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Baltimore County Executive Johnny Olszewski announces plans to introduce legislation that will make housing discrimination illegal.

Steve McIntyre didn’t mince words when talking about a Baltimore County plan that would block landlords from refusing to rent to low-income tenants who use federal housing vouchers. Public assistance for housing shouldn’t be outlawed, but the county shouldn’t have to endure a “forced expansion of Section 8," said the president of the Greater Towson Republican Club.

McIntyre and leaders of the Baltimore County Campaign for Liberty want to convince county council members to vote against the HOME Act, for Housing Opportunities Made Equal. The bill, introduced by County Executive Johnny Olszewski Jr., prevents landlords from rejecting applications solely because the renters want to use federal Housing Choice Vouchers, commonly known as Section 8.

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Most voucher users are concentrated in neighborhoods on the county’s east and west sides, and supporters of the HOME Act said the bill would allow renters to choose from more neighborhoods throughout Baltimore County.

But at a recent meeting in the Towson American Legion, opponents said the bill would mean more renters choosing to call Baltimore County home.

“Everything that they’re doing with this relocation experiment is an excuse to avoid dealing with the underlying problems," said McIntyre, referring to Baltimore City schools and housing.

Campaign for Liberty’s Tony Ristaino, of Towson, called it an effort to solve Baltimore City’s “bad policies" by moving poor city residents into the county.

Olszewski said his bill would expand economic opportunity and eliminate “pockets of poverty” in the community. The total number of housing vouchers is determined by federal funding. But more people might choose to use their vouchers in Baltimore County if the HOME Act became law, because the law is designed to make more rentals available.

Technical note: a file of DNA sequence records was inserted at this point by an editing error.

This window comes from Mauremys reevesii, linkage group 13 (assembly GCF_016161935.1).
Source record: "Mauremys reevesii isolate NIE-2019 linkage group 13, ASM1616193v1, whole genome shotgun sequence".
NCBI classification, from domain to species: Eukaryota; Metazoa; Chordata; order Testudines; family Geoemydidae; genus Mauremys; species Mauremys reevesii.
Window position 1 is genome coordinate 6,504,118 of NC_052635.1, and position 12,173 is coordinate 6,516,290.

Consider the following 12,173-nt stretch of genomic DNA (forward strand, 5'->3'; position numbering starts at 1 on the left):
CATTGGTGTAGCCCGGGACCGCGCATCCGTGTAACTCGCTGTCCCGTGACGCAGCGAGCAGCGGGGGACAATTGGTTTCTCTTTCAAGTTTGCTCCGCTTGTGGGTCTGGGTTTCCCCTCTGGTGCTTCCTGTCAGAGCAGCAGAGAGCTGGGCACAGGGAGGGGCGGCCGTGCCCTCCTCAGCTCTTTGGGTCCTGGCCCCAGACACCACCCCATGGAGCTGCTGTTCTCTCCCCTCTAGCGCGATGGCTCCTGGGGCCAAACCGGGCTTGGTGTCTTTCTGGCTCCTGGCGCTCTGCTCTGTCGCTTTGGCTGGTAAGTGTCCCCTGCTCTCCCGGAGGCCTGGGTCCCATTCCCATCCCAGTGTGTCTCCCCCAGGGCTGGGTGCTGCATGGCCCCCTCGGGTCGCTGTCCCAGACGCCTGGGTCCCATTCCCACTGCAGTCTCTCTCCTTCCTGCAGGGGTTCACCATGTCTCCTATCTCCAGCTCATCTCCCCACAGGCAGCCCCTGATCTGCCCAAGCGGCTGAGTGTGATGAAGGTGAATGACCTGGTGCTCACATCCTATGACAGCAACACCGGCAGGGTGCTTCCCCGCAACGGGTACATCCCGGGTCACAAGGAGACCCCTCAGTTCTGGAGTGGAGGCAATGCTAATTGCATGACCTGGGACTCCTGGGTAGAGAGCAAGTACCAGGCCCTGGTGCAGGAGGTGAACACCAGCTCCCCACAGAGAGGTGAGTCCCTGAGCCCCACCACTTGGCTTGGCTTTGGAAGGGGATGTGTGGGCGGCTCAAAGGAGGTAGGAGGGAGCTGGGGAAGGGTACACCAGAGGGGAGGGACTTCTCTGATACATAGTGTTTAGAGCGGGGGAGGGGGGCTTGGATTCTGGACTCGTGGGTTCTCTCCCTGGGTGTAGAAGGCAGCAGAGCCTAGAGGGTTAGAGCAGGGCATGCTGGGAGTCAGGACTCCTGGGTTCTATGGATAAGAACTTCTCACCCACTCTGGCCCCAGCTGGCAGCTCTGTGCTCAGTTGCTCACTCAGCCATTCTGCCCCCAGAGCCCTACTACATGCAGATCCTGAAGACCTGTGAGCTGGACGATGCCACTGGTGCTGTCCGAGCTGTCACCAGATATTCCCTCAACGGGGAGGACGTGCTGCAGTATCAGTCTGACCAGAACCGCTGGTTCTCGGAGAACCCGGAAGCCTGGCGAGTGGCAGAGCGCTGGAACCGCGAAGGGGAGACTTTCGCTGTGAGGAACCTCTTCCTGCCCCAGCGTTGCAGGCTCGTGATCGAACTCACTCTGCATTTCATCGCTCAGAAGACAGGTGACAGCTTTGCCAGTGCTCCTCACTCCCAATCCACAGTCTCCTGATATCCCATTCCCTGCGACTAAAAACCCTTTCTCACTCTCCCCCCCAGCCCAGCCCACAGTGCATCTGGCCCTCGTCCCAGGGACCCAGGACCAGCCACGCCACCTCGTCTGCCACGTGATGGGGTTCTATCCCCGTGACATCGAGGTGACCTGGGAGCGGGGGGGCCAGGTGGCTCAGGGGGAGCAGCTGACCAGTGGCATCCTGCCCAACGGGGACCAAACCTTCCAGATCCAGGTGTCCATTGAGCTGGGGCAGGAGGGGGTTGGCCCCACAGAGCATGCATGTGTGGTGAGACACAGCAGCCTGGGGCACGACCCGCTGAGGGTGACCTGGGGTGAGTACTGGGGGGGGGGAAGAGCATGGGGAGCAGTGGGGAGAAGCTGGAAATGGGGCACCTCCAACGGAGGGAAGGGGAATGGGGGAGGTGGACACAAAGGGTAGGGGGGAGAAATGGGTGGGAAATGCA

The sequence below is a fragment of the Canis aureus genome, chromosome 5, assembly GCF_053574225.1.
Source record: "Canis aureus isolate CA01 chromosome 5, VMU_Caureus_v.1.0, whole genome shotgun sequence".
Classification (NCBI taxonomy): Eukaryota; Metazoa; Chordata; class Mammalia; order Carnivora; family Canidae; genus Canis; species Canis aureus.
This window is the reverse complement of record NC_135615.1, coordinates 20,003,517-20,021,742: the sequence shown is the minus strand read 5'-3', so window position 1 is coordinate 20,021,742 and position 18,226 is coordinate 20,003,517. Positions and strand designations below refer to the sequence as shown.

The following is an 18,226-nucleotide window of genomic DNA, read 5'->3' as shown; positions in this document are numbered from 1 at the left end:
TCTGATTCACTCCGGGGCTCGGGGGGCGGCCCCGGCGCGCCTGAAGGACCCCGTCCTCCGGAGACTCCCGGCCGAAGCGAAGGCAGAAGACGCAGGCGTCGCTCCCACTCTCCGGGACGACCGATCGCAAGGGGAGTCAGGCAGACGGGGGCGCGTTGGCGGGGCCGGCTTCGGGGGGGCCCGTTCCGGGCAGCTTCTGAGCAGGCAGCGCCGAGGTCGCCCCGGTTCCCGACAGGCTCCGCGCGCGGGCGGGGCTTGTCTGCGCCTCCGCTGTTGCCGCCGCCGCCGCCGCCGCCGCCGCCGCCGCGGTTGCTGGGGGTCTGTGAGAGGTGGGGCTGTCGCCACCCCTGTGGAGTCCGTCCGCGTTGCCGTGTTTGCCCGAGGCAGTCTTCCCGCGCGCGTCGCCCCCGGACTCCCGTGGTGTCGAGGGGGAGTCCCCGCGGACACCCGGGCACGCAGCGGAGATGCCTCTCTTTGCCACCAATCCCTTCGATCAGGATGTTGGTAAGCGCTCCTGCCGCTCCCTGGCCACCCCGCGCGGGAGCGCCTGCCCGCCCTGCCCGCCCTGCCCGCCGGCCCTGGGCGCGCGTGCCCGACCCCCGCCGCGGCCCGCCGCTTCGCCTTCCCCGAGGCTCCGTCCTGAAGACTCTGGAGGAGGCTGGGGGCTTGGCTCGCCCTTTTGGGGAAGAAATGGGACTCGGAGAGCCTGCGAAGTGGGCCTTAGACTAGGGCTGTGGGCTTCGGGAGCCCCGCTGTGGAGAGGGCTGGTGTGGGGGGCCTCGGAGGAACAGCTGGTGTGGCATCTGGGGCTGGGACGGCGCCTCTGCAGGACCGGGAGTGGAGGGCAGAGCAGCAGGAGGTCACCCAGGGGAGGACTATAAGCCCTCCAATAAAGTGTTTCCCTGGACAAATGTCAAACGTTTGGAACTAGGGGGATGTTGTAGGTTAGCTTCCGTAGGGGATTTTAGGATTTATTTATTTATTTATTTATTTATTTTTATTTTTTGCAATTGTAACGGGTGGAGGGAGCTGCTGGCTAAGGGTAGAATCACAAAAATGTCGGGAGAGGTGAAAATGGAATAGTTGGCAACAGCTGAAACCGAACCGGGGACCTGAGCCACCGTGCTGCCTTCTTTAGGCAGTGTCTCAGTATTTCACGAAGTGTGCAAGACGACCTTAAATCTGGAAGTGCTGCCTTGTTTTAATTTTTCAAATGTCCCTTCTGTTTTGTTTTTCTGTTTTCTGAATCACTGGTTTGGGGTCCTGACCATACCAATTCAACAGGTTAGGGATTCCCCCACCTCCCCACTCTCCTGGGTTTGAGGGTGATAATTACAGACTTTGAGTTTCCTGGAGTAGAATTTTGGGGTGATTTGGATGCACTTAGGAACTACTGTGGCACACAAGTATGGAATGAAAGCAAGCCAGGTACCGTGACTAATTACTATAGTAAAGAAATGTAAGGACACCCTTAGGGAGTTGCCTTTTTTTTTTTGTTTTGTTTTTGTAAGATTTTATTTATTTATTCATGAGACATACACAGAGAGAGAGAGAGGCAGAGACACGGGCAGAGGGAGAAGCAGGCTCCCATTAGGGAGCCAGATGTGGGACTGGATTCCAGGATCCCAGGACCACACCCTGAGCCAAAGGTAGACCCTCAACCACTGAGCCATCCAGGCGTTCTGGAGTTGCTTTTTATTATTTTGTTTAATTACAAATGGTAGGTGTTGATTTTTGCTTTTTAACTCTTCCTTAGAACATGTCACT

A 2016 agreement between the county and the U.S. Department of Housing and Urban Development requires the county executive to introduce the legislation until the bill is passed by the county council or Maryland General Assembly, or until the agreement is terminated. The settlement stems from a federal housing discrimination complaint brought by the local NAACP, housing advocates and three county residents. They accused the county of perpetuating segregated clusters of minority renters with government subsidies by failing to expand affordable options in more prosperous neighborhoods.

The settlement details several obligations, including the county’s pledge to spend $30 million over a decade to entice developers to create 1,000 affordable rental housing units countywide.

The income discrimination legislation was first introduced in 2016 by then-County Executive Kevin Kamenetz, but failed when council members voted 6-1 against it. McIntyre told roughly 40 people at the Campaign for Liberty’s meeting that the group’s work getting people to voice opposition to the bill caused its failure. Now it’s time for them to do it again, he said.

Ristaino said the agreement does many “bad things" to the county. It’s trying to force landlords into doing business with the federal government, he said.

Campaign for Liberty leader Mark Baskervill called that a violation of property rights.

“It’s un-American and I think there’s a lot of unintended consequences that will arise out of this,” Baskervill said.